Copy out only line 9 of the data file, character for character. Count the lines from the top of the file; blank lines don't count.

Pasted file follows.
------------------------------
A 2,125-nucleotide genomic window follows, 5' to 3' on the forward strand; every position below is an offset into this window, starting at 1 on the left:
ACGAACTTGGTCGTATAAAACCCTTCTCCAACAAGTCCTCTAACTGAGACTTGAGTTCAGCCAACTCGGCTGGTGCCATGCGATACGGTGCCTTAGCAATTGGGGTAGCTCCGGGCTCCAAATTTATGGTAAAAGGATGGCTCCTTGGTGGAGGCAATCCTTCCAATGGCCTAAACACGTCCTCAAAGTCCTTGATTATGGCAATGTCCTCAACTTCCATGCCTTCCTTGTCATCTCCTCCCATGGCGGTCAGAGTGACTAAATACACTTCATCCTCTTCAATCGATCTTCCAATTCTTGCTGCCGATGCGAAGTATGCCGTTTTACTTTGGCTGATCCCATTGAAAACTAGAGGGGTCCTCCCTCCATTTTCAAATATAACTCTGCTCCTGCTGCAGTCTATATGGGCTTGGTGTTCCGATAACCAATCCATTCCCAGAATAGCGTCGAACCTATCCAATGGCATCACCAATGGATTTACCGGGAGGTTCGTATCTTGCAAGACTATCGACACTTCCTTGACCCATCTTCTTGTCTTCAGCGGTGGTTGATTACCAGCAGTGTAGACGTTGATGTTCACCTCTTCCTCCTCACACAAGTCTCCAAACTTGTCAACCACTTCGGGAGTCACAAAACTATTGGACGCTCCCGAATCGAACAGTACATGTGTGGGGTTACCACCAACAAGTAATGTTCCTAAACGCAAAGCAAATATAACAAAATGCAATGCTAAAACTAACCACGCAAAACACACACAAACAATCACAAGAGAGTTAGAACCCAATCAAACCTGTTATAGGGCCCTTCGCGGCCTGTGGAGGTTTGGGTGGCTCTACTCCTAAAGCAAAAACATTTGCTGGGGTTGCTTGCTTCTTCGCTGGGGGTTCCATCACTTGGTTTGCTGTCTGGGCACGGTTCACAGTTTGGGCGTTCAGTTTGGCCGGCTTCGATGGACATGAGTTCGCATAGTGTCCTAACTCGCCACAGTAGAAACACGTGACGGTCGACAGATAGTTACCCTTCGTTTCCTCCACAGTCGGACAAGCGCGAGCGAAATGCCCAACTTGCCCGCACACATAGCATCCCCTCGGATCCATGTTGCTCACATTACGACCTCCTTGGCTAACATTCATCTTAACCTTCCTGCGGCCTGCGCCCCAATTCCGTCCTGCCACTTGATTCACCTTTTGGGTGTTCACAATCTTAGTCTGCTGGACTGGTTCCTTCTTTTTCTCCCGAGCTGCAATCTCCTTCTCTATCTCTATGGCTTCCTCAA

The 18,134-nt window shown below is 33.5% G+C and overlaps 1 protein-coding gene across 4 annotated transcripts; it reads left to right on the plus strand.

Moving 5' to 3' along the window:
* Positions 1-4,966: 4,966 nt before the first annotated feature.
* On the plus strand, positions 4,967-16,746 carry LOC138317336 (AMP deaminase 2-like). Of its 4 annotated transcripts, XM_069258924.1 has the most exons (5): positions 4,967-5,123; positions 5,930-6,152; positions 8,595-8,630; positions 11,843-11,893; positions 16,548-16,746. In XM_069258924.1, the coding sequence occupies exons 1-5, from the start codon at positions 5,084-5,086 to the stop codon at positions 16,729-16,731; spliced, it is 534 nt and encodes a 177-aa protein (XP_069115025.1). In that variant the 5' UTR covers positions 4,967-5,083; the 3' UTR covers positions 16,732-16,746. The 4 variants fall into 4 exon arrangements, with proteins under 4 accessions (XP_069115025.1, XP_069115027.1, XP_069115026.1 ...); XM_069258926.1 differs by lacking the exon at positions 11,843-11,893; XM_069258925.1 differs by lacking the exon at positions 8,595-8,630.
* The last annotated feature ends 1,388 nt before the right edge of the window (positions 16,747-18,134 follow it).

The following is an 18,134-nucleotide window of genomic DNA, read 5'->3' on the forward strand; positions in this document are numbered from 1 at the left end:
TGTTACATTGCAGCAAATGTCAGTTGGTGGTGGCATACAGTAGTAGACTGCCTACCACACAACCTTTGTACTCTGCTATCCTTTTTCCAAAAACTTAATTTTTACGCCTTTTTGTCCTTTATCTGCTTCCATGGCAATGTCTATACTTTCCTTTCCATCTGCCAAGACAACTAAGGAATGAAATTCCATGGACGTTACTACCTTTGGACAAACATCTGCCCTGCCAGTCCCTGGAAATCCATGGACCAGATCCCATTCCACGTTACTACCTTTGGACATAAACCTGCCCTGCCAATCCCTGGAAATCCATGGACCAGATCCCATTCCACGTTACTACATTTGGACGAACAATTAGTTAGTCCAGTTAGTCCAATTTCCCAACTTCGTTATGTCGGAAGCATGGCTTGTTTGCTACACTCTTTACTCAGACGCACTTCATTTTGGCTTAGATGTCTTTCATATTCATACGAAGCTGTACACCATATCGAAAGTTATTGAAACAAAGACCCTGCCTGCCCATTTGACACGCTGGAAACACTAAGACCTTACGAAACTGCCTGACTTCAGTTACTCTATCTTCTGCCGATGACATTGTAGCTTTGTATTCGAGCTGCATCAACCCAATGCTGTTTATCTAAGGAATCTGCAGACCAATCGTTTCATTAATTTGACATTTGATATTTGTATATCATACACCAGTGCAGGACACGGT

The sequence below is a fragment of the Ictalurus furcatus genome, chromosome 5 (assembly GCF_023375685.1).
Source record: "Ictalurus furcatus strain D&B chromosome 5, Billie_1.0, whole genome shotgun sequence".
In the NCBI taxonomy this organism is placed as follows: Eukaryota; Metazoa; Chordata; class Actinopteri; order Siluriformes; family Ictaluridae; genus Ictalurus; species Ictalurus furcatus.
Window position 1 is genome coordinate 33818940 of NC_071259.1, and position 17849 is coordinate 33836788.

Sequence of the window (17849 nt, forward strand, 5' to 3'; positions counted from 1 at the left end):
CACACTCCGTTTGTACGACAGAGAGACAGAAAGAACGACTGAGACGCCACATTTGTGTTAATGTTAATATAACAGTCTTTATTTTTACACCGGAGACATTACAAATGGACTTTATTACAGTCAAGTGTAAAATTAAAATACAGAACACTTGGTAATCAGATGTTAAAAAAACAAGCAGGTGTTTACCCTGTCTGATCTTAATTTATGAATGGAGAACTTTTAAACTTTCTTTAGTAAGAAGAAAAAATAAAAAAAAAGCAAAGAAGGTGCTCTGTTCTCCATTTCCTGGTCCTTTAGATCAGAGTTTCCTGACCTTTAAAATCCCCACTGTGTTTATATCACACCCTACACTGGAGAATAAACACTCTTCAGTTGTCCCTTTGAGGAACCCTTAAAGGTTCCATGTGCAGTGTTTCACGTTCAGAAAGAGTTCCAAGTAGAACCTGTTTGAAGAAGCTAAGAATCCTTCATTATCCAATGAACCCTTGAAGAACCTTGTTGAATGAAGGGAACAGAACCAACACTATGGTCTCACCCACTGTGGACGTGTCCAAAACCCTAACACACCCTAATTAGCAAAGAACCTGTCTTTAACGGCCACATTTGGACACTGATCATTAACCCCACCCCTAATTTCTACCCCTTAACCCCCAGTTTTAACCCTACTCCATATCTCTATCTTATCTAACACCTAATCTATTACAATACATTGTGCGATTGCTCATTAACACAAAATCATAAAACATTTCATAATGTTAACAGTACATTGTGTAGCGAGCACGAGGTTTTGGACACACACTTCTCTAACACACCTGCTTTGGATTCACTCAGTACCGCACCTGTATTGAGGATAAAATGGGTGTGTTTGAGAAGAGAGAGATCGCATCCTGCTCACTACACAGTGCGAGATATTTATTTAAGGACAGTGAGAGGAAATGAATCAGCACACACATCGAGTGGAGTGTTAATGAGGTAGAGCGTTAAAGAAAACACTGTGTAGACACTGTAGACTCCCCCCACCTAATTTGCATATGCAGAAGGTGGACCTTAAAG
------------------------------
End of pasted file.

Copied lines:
TGTTACATTGCAGCAAATGTCAGTTGGTGGTGGCATACAGTAGTAGACTGCCTACCACACAACCTTTGTACTCTGCTATCCTTTTTCCAAAAACTTAATTTTTACGCCTTTTTGTCCTTTATCTGCTTCCATGGCAATGTCTATACTTTCCTTTCCATCTGCCAAGACAACTAAGGAATGAAATTCCATGGACGTTACTACCTTTGGACAAACATCTGCCCTGCCAGTCCCTGGAAATCCATGGACCAGATCCCATTCCACGTTACTACCTTTGGACATAAACCTGCCCTGCCAATCCCTGGAAATCCATGGACCAGATCCCATTCCACGTTACTACATTTGGACGAACAATTAGTTAGTCCAGTTAGTCCAATTTCCCAACTTCGTTATGTCGGAAGCATGGCTTGTTTGCTACACTCTTTACTCAGACGCACTTCATTTTGGCTTAGATGTCTTTCATATTCATACGAAGCTGTACACCATATCGAAAGTTATTGAAACAAAGACCCTGCCTGCCCATTTGACACGCTGGAAACACTAAGACCTTACGAAACTGCCTGACTTCAGTTACTCTATCTTCTGCCGATGACATTGTAGCTTTGTATTCGAGCTGCATCAACCCAATGCTGTTTATCTAAGGAATCTGCAGACCAATCGTTTCATTAATTTGACATTTGATATTTGTATATCATACACCAGTGCAGGACACGGT